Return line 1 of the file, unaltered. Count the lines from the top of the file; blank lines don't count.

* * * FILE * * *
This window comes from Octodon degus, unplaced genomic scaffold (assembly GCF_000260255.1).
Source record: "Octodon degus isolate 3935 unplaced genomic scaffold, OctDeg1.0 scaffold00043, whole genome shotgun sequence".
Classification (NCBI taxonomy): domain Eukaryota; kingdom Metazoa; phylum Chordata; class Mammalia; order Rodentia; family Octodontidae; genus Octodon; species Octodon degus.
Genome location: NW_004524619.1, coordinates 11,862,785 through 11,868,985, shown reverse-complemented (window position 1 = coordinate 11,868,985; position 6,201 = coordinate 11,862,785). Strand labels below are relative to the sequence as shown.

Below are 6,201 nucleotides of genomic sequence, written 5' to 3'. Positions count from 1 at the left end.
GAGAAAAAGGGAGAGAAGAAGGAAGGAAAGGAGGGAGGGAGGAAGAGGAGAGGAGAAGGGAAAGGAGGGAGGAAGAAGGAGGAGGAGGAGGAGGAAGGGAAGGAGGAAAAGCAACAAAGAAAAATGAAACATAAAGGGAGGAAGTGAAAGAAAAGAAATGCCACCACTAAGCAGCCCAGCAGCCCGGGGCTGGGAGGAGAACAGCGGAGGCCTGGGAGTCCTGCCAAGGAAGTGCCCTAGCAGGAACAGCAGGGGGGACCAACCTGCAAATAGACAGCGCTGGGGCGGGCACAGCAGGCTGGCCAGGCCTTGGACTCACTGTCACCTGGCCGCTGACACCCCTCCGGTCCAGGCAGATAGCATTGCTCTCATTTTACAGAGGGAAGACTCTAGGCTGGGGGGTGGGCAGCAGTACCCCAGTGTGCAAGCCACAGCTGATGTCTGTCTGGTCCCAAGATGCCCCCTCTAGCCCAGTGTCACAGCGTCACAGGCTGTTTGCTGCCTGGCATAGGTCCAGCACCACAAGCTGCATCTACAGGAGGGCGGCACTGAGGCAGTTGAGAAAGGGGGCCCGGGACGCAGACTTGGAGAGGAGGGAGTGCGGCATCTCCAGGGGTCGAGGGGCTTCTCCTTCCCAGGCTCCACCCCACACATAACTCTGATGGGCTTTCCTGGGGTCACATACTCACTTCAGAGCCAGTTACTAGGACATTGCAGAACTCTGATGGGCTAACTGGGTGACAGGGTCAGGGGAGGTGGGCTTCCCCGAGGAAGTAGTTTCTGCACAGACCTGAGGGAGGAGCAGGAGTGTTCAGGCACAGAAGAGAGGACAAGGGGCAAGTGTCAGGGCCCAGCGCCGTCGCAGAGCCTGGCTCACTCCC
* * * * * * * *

This window comes from Octodon degus, unplaced genomic scaffold (assembly GCF_000260255.1).